The Sunday Intertitle: Marion of the Movies


Round at Marvelous Mary’s for steak pie, and sought to follow-up our previous screening of Clarence Brown’s THE SIGNAL TOWER with something more modern. We tried my disc of THE PALM BEACH STORY, but because Mary’s TV is stone age, the DVD player has to be connected to the TV through a VCR, and that set off the disc’s anti-piracy thingamajig, rendering the image unviewable. So we’ll have to have Mary round here to see it.


No copy protection on SHOW PEOPLE, however. King Vidor’s comedy about going Hollywood is pretty simplistic compared to the elevated joys of Preston Sturges, but it’s truly charming. Stuffed full of guest stars, of whom we recognized John Gilbert and Charlie Chaplin (because they’re named) and Doug Fairbanks, William S. Hart and King himself. Oh, and Marion Davies as Peggy Pepper gets to glimpse Marion Davies As Herself, which takes the celebrity cameo gag to a whole new level. But as you can see, there’s a lot more I should have recognized.

Leading man Billy Haynes is a convincing boy-next-door, and the whole thing spoofs Gloria Swanson pretty heartily — Davies does a killer Swanson imitation whenever she’s acting stuck up. Vidor’s visual style is tamped down, but his compositions are very crisp as always, which helps the comedy.


The purist in me notes that despite spoofing that part of Swanson’s career when she was a reluctant participant in Keystone comedies, the movie is one of those late silent era films which gets most of its laughs with the aid of intertitles. In a way, the silents were already straining towards talk. Slapstick is celebrated in a way that’s already nostalgic, for its simple sincerity rather than the skill of the participants. A wind of change is already rustling the stage scenery…

Insert Marion Davies boilerplate here — better at comedy, more talented than her CITIZEN KANE counterpart, etc. We recently watched BLONDIE OF THE FOLLIES (1932), a backstage melodrama notable mainly for the understated perfs director Edmund Goulding obtains from such masters of schtick as James Gleason and Zasu Pitts. (Perhaps Goulding was making up for the same year’s GRAND HOTEL, upon which nobody could possibly have imposed a unity of dramatic style.)  Davies herself is very fine in it. This had me in suspense as to how the movie would digest its Jimmy Durante cameo, since Durante underplaying was something I have trouble picturing. In the event, he explodes into the movie in full schnozz mode, and only the fact that he’s performing at a party prevents this explosion of vaudevillainy from tearing the film out of its sprockets.

6 Responses to “The Sunday Intertitle: Marion of the Movies”

  1. I think SHOW PEOPLE is an incredible comedy, as is THE PATSY, Marion Davies’ other comedy with King Vidor. The main point of this film, as with Sturges’ Sullivan’s Travels, is a more expansive approach to comedy, where the idea that comedies can’t in their own manner and style approach gravity is attacked, and Vidor does it formally, since his films are still visually beautiful. The director of the comic gag, who chews his kerchief, is based on John Ford and Leo McCarey. Ford chewed out Vidor for that, they still teamed up to form the DGA though. Both films are among Vidor’s best.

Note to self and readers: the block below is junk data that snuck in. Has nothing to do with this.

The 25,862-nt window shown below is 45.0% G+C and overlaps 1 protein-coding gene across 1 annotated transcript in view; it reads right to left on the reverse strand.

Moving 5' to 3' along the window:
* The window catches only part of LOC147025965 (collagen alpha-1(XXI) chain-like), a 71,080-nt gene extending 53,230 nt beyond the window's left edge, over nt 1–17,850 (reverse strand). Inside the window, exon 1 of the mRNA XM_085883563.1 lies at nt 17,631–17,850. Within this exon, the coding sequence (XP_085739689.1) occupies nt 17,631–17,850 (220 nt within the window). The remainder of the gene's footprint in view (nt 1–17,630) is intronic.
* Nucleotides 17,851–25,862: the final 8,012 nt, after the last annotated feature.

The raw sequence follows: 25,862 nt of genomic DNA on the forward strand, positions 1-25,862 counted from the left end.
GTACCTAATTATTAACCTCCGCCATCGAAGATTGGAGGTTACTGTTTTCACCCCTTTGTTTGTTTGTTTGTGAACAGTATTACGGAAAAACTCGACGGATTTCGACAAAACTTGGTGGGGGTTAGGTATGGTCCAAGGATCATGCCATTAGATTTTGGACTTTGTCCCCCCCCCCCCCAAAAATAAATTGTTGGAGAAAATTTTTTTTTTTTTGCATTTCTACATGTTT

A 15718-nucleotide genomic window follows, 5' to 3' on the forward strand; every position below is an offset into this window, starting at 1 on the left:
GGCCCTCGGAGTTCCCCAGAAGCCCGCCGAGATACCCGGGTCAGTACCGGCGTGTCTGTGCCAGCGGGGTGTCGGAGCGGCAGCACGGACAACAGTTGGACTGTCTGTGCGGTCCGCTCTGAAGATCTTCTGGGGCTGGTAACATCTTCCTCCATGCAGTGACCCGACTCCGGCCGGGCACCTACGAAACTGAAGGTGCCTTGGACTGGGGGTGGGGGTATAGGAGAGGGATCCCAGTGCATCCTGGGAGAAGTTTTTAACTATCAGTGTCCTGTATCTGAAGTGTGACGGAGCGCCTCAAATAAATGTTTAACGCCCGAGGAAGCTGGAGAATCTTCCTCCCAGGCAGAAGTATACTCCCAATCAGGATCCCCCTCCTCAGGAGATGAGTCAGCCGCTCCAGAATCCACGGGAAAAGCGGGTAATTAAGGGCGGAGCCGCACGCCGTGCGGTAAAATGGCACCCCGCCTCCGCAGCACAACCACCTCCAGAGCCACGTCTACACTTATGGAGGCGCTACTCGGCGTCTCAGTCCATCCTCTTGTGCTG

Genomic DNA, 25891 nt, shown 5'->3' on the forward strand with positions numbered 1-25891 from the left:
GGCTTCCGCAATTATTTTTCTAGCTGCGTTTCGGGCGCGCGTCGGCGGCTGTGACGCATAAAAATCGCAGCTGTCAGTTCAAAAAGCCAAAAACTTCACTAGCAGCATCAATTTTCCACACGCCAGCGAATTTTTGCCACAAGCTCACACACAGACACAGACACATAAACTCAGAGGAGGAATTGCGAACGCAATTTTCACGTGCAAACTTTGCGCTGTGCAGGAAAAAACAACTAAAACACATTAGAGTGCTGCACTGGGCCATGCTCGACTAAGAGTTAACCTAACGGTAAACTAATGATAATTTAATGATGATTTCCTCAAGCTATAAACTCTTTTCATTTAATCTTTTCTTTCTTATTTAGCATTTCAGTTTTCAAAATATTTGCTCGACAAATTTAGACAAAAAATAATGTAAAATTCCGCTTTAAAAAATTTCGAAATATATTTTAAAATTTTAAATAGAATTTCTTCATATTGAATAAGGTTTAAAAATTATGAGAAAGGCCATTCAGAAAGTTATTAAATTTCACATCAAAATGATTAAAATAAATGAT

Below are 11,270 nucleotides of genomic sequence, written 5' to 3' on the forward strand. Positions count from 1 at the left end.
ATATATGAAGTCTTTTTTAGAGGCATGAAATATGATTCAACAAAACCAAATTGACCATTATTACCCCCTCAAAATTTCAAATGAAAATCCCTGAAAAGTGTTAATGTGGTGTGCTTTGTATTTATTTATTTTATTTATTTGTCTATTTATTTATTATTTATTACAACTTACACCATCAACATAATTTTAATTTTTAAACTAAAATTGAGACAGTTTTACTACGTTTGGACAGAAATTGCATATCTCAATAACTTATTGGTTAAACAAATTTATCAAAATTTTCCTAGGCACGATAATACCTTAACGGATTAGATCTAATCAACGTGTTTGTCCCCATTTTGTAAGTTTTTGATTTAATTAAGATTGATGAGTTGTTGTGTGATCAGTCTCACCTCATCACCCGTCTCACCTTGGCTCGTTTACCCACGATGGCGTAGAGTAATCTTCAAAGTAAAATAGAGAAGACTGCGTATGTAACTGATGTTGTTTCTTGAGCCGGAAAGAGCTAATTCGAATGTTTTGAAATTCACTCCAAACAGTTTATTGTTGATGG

In these two films, Marion Davies has this natural approach to comedy and presence that really anticipates say, Carole Lombard, Judy Holliday and Marilyn Monroe. In that sense, she’s as innovative as the “Silent Clowns”. A complete freedom and confidence of self that allows her to be funny, moving and compelling. Not sure if I’m being expressive with my adjectives but there is a lot that’s new and different in these films than in most silent films or films that came after.

    Needless to say, these films are far greater silent comedies than THE ARTIST, which criminally ripped both of them(and Singin’ in the Rain).

  2. The Patsy is our favourite MD film. We took a look at Not So Dumb but it seemed crude by comparison. At any rate, the problems of recording early sound at a train station in a rainstorm defeated Vidor in scene 1. We’ll go back to it — I expect it improves.

    Davies’ naturalness is indeed a distinguishing trait: Goulding’s achievement in the minor Blondie of the Follies is to get the rest of the cast in sync with her in-the-moment, almost improvisatory behaviour. It’s easier for Vidor in a silent where the dialogue is obviously treated pretty loosely, but he does a fine job.

    I wonder where the agitated director’s habit of rapidly scratching the back of his ear like a cat came from. It’s a nice touch.

  3. La Faustin Says:

    “Show mild surprise, like this –“

  4. Try to dig up a copy of “The General Returns From One Place To Another,” Frank O’Hara’s marvelous play written for and starring the just-recently-late Taylor Mead. In it Taylor spoofs General Douglas MacArthur in the style of the general’s gay son Arthur MacArthur. In a climatic speech the General goes on about why Marion Davies (who he adores) didn’t have as big a career as Norma Shearer : “The HANDLING was wrong!”

  5. It certainly was — have you ever seen Operator 13, with Marion as an actress going undercover in blackface during the Civil War? And falling for Yankee officer Gary Cooper? Not actually a dreadful piece of filmmaking, but gobsmacking.

  6. Christopher Says:

    Interesting that they divide camps in Show People with the comics being low lifes and the drama folks being the ever worshipful..Seems a right place for Haines to go fully unbridled ,but he manages to stay calm thru most of the film…The Girl Said No-1930 is one of my favorite films to watch WM Haines mow down the proceedings…oh,we’re making a movie?-don’t be silly!..

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